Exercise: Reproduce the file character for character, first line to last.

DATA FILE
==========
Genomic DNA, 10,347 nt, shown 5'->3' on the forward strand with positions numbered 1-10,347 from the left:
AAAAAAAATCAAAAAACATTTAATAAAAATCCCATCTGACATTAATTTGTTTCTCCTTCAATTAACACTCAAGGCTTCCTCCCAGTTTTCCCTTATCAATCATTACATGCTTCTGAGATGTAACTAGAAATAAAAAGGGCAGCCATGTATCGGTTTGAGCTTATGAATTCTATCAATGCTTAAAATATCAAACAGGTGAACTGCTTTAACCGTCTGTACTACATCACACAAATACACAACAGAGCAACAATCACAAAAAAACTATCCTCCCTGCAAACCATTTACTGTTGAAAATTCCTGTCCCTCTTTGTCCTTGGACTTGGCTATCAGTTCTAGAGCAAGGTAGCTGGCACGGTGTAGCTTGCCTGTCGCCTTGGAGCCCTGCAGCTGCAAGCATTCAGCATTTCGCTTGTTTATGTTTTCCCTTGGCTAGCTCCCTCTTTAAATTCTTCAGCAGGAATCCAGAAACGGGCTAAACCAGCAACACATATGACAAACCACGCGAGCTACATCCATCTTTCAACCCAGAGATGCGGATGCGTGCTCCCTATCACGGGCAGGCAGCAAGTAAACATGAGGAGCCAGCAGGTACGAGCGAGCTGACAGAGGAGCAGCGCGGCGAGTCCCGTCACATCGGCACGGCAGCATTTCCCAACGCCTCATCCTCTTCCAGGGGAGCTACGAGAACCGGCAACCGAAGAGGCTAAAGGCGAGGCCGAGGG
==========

Genomic DNA, 10,347 nt, shown 5'->3' on the forward strand with positions numbered 1-10,347 from the left:
AAAAAAAATCAAAAAACATTTAATAAAAATCCCATCTGACATTAATTTGTTTCTCCTTCAATTAACACTCAAGGCTTCCTCCCAGTTTTCCCTTATCAATCATTACATGCTTCTGAGATGTAACTAGAAATAAAAAGGGCAGCCATGTATCGGTTTGAGCTTATGAATTCTATCAATGCTTAAAATATCAAACAGGTGAACTGCTTTAACCGTCTGTACTACATCACACAAATACACAACAGAGCAACAATCACAAAAAAACTATCCTCCCTGCAAACCATTTACTGTTGAAAATTCCTGTCCCTCTTTGTCCTTGGACTTGGCTATCAGTTCTAGAGCAAGGTAGCTGGCACGGTGTAGCTTGCCTGTCGCCTTGGAGCCCTGCAGCTGCAAGCATTCAGCATTTCGCTTGTTTATGTTTTCCCTTGGCTAGCTCCCTCTTTAAATTCTTCAGCAGGAATCCAGAAACGGGCTAAACCAGCAACACATATGACAAACCACGCGAGCTACATCCATCTTTCAACCCAGAGATGCGGATGCGTGCTCCCTATCACGGGCAGGCAGCAAGTAAACATGAGGAGCCAGCAGGTACGAGCGAGCTGACAGAGGAGCAGCGCGGCGAGTCCCGTCACATCGGCACGGCAGCATTTCCCAACGCCTCATCCTCTTCCAGGGGAGCTACGAGAACCGGCAACCGAAGAGGCTAAAGGCGAGGCCGAGGG